Gin is a summertime favorite

Gin, that wonderful summertime drink, is a result of a varied and tumultuous history.

Over the course of a millennium, it has evolved from an herbal medicine to the delicious and unique beverage we know today.

Gin is widely distributed and produced by distilleries throughout the world, with styles and flavors that still revolve around its primary flavor-giving ingredient, juniper berry.

In the 11th century, Italian monks were flavoring distilled spirits with juniper berries. The concoction was thought to be a remedy for the Black Death.

Distillation evolved in the Renaissance Period, and juniper was very popular because of its perfume, flavor and purported medicinal properties.


In the 17th century, a Dutch physician, Dr. Sylvius, is credited with the invention of gin. It took off, and by the middle of the century, there were about 400 distillers in Amsterdam alone!

Much of what they made was sold to pharmacies to treat various ailments. But it was around that same time, during the 80 Years War, that English troops discovered gin. They noticed its calming effects before battle.

Gin  also became popular in tropical British colonies, as it was used to mask the bitter flavor of quinine, then the only effective anti-malarial compound. Quinine was dissolved in carbonated water. Thus was born the classic gin and tonic! Because of the low cost, it became a favorite of the poor and started the Gin Craze in England.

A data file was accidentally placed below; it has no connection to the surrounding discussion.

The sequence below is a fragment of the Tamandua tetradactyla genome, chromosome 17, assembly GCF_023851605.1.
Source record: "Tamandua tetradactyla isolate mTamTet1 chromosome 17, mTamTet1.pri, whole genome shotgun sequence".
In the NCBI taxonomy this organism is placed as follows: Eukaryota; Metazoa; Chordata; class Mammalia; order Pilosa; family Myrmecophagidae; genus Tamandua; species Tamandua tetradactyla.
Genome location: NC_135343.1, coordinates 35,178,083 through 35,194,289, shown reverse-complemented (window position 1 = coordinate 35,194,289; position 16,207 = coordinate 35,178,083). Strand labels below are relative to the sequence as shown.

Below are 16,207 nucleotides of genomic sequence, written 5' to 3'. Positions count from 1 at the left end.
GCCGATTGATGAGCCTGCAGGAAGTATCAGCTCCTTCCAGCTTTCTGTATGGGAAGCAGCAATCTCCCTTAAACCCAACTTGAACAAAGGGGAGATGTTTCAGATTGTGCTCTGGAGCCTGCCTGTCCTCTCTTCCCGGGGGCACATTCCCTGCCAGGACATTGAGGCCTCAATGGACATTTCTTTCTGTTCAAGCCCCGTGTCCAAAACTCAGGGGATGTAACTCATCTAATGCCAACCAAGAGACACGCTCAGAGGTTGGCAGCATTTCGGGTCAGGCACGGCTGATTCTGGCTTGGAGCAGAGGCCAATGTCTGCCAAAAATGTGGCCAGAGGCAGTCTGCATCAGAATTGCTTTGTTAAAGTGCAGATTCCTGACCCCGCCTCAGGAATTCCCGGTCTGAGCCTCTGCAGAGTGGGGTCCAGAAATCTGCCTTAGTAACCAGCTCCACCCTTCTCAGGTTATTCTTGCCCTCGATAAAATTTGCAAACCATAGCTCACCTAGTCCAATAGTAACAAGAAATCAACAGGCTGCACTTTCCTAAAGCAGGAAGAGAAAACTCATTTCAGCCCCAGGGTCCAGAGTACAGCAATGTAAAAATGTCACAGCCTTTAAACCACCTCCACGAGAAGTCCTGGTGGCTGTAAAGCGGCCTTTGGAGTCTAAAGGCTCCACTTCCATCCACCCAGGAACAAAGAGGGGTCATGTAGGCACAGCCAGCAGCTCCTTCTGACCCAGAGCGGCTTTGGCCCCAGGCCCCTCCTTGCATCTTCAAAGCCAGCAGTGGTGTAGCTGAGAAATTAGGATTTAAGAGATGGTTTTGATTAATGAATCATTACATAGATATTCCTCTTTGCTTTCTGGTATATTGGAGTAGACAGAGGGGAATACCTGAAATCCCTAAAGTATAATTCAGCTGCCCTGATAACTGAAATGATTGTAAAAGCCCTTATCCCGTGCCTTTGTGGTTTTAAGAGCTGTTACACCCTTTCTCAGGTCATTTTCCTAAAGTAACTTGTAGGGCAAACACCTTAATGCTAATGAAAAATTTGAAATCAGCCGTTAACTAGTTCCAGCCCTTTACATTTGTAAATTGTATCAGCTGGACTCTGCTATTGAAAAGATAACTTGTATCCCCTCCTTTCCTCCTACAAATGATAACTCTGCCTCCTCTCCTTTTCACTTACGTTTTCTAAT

The name gin is derived from either the French word genievre or the Dutch jenever. Both mean juniper.Though  there are several different styles, two — London gin and Geneva gin — have gained the acceptance of the American consumer.

London gin, or simply dry gin, is obtained exclusively from alcohol of agricultural origin. The only flavoring is what can be found from re-distillation in traditional stills using only natural plant materials. It may not contain any artificial sweetening, colorants or any added ingredients other than water.

Geneva Gin — or Jenever — represents the earliest class of gin. It is evolved from malt wine spirits, and is distinctly different from later styles of gin. It is distilled at least partially from barley malt or other grains using a pot still and is sometimes aged in wood. This gives the gin a malty note and sometimes more resembles whiskey. It is typically lower in alcohol compared to dry gin.

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